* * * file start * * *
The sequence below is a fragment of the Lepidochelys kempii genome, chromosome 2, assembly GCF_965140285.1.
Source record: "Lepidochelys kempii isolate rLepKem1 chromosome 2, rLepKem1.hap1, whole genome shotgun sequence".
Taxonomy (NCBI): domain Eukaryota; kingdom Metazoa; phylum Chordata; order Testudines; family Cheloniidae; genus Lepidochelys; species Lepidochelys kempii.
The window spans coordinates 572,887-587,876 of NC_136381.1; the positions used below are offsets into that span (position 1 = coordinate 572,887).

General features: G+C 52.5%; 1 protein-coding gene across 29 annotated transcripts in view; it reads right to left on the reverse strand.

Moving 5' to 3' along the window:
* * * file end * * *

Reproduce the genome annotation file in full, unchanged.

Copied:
The sequence below is a fragment of the Lepidochelys kempii genome, chromosome 2, assembly GCF_965140285.1.
Source record: "Lepidochelys kempii isolate rLepKem1 chromosome 2, rLepKem1.hap1, whole genome shotgun sequence".
Taxonomy (NCBI): domain Eukaryota; kingdom Metazoa; phylum Chordata; order Testudines; family Cheloniidae; genus Lepidochelys; species Lepidochelys kempii.
The window spans coordinates 572,887-587,876 of NC_136381.1; the positions used below are offsets into that span (position 1 = coordinate 572,887).

General features: G+C 52.5%; 1 protein-coding gene across 29 annotated transcripts in view; it reads right to left on the reverse strand.

Moving 5' to 3' along the window: